Figure 6
Figure 6.Case Number 3: This 38-year-old post orthodontic female had slight GR MB roots #30 & #31 and moderate CDH. She had no evidence of biocorrosion or excessive oral hygiene habit, but noted was fixed bridge #4-7 without cuspid- rise in right lateral excursion. Case and history courtesy of Coleman.
Figure 7
Figure 7.Case Number 4: Moderate DB root GR #14, distal root #19, and slight buccal root #12 GR for this 69-year-old male without CDH (blue arrows). Teeth #13 and #20 were extracted during teen years without subsequent orthodontics. A life-time treatment of full-coverage crowns had been placed to stabilize drifting/tilting of 1st molars and premolars. History of CDH existed from this patient. Case and history courtesy of Coleman.

Stress concentration to cervical regions produces an effect of fatigue degradation to dental anatomy, accentuated by biocorrosion.107,116–119 The engineering term “composite beam analysis,” discussed by Misch for implant-bone stress, applies to the tooth-bone-cementum interface in that by engineering findings, materials of different elastic moduli suffer structural loss at their junction from stress over time.120 The concept of composite beam analysis in regions of chronic stress concentration has application to varying elastic moduli, whether in regions of enamel-dentin, implant-bone, or bone-root dentin.

The principle of “biologic width,” introduced by Gargiulo, et al in their 1961 publication, disclosed that a physiologic dimension slightly less than 3 mm exists between junctional epithelium attachment height and bone.121 This dimension, occupied by collagen, blood vessels, and other supporting soft tissues, has been verified.122–124 Attachment loss, by whatever means, produces an adaptive response of axial bone loss. Interruption of cementum integrity from gingival pocket inflammation and aggressive preventive treatment methods is deemed to also result in cementum interruption. The loss of cementum occurring during cervical stress concentration from occlusal loading found by Noma then results in isolated GR.110 The adaptive consequence of biologic width maintenance may therefore be interpreted as either physiologic or pathologic over time by the clinician.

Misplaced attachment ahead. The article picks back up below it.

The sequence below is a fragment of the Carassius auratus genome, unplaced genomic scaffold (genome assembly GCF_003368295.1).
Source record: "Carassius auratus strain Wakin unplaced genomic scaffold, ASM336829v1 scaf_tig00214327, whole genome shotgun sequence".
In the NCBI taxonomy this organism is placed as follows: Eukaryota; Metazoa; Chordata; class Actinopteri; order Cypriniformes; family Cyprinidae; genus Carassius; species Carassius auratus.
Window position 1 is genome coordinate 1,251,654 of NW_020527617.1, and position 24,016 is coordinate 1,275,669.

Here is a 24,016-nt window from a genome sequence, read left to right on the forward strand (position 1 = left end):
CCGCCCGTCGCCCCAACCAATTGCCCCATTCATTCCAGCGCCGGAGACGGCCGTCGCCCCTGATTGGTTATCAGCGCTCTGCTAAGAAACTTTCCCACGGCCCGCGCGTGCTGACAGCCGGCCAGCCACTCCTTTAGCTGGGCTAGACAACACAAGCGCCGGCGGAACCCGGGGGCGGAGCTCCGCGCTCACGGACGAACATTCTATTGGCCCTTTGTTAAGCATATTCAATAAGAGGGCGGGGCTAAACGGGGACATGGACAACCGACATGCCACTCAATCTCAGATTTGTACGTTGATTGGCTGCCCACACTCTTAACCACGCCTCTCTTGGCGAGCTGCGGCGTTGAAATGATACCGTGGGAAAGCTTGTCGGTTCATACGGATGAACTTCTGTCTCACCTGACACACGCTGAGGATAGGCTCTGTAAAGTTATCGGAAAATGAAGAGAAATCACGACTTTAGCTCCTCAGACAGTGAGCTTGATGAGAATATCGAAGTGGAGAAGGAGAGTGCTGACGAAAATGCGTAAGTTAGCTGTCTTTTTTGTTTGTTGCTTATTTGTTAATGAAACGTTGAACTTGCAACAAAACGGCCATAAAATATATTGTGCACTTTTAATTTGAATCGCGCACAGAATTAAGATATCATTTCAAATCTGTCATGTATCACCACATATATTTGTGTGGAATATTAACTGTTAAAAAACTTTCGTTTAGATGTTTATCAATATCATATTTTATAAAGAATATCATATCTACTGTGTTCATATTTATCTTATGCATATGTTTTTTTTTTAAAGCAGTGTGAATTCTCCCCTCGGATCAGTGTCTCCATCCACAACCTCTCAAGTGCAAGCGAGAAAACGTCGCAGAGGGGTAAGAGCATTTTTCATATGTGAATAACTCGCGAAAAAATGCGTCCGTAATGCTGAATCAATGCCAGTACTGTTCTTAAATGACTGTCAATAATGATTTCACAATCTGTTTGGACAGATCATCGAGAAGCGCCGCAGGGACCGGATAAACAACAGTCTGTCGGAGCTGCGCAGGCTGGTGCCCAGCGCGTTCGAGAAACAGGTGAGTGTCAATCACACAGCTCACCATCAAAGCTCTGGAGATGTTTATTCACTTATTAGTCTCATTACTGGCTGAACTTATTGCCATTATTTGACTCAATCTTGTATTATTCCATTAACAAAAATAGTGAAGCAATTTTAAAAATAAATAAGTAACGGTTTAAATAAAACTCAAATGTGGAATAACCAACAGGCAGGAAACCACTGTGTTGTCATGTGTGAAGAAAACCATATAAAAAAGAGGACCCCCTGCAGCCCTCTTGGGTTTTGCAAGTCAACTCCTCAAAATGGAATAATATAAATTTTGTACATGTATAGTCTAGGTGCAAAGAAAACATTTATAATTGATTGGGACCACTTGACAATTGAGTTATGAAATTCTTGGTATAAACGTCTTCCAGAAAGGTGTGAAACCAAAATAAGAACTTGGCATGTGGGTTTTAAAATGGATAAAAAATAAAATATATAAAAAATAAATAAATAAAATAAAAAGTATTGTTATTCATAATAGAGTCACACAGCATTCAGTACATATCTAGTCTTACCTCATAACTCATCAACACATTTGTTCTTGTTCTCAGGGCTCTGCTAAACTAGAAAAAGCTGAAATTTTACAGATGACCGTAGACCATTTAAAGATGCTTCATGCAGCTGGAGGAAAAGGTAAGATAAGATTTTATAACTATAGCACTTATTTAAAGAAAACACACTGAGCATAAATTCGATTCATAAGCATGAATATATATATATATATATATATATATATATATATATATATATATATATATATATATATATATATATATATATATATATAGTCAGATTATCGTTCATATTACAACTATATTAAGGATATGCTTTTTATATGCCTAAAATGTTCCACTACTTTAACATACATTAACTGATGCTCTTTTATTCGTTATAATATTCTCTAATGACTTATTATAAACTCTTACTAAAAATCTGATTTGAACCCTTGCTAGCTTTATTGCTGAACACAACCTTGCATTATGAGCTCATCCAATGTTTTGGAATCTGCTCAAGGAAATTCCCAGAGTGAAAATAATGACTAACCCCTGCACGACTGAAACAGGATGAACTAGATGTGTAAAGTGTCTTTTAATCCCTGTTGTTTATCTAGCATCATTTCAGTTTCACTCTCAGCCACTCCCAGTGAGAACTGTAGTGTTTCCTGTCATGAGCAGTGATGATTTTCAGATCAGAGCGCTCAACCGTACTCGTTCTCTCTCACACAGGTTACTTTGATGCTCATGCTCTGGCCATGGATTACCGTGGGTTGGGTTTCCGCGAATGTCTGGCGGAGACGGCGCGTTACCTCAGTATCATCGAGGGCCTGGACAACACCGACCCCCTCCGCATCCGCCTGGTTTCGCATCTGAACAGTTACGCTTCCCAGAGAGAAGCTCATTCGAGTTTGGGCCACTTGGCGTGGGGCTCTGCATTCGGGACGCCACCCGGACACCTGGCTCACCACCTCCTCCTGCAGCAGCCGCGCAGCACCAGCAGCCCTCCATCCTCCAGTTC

A combination of composite beam analysis and biologic width studies include clinical evidence of isolated gingival recession and accordingly, bone support loss from chronic microtrauma. Our models for alveolar/periodontal bone loss from inflammation need to include stress concentration results toward a greater appreciation/application of oral physiology and/or deemed pathology.125


We may improve our understanding of DH and CDH by recognition of differences between these two types of dental pain. Establishing a clear cause and effect relationship is paramount for clinical decisions of treatment. The presence of pain often drives the health professional toward treatment, but successful resolution requires an accurate diagnosis.

Inflammatory pain is a sympathetic vascular response of smooth muscle tone resulting in increased blood flow from irritant stimulus introduction.20 Once the instigating stimulus is removed, blood flow reduces over time and vascular pressure sensors return to a physiologic, or normal state. This type of pulp pain is generally dull and poorly localized with resolution without treatment in a week to 10 days. An example of inflammatory pain resulting from early or slowly progressive bacterial caries implies sympathetic un-myelinated C-fiber activation.63,69 Neurogenic inflammation from mediator release by odontoblasts may intensify this pain reaction and vice versa from stimulation of either C- fiber or A-δ fibers.

Dentin hypersensitivity is a pain reaction of threshold activation resulting from pulpitis (increased blood flow), thermoreceptor stimulation, odontoblast release of neurogenic mediators, or combinations of events. C-fiber activation has been implicated during this pain sensation.5 In addition, this type of pain response to stimuli may be a reflection in the number of neural receptors stimulated to produce a pain reaction from the trigeminal ganglion or centrally to the medullary dorsal horn.60,64

Cervical dentin hypersensitivity appears to develop from A-δ activation from stimuli that also result in DH. However, it has been characterized as a rapidly induced intense pain in cervical regions which is successfully treated by dentin tubule occlusion or the use of depolarizing agents.5,15,16,27,29,49,54–57 However, symptomatic treatment does not solve or address the etiological factors involved in CDH or DH.

This literature review finds that we have concentrated our efforts on treating CDH rather than investigating its etiology. Cervical stress and/or biocorrosive conditions seem to be primary causative factors for CDH.


The acronyms DH or CDH can now be used when constructing publications from research or clinicians. Both stress and biocorrosive contributions need greater evaluation for CDH pain. Additional studies are suggested to clarify etiologic factors for either condition.